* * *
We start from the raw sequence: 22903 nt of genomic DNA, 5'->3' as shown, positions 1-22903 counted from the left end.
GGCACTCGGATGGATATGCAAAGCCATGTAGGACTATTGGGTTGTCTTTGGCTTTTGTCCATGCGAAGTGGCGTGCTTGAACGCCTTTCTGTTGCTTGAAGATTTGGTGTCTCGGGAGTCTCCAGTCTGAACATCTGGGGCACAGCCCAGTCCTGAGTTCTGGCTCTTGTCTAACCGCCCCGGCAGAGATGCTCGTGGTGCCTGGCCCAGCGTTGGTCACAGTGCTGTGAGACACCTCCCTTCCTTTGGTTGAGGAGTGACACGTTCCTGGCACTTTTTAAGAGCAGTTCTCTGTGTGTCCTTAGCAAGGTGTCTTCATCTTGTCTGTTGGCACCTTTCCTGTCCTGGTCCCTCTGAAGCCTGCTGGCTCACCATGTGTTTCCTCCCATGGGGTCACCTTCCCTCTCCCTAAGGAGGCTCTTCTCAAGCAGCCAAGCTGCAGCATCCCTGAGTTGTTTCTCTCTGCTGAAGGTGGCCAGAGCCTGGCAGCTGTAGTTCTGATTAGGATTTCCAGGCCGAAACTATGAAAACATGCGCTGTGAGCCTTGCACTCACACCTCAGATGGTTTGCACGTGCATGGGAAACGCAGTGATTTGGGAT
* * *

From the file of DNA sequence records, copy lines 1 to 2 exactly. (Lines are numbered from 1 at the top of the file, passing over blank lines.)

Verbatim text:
We start from the raw sequence: 22903 nt of genomic DNA, 5'->3' as shown, positions 1-22903 counted from the left end.
GGCACTCGGATGGATATGCAAAGCCATGTAGGACTATTGGGTTGTCTTTGGCTTTTGTCCATGCGAAGTGGCGTGCTTGAACGCCTTTCTGTTGCTTGAAGATTTGGTGTCTCGGGAGTCTCCAGTCTGAACATCTGGGGCACAGCCCAGTCCTGAGTTCTGGCTCTTGTCTAACCGCCCCGGCAGAGATGCTCGTGGTGCCTGGCCCAGCGTTGGTCACAGTGCTGTGAGACACCTCCCTTCCTTTGGTTGAGGAGTGACACGTTCCTGGCACTTTTTAAGAGCAGTTCTCTGTGTGTCCTTAGCAAGGTGTCTTCATCTTGTCTGTTGGCACCTTTCCTGTCCTGGTCCCTCTGAAGCCTGCTGGCTCACCATGTGTTTCCTCCCATGGGGTCACCTTCCCTCTCCCTAAGGAGGCTCTTCTCAAGCAGCCAAGCTGCAGCATCCCTGAGTTGTTTCTCTCTGCTGAAGGTGGCCAGAGCCTGGCAGCTGTAGTTCTGATTAGGATTTCCAGGCCGAAACTATGAAAACATGCGCTGTGAGCCTTGCACTCACACCTCAGATGGTTTGCACGTGCATGGGAAACGCAGTGATTTGGGAT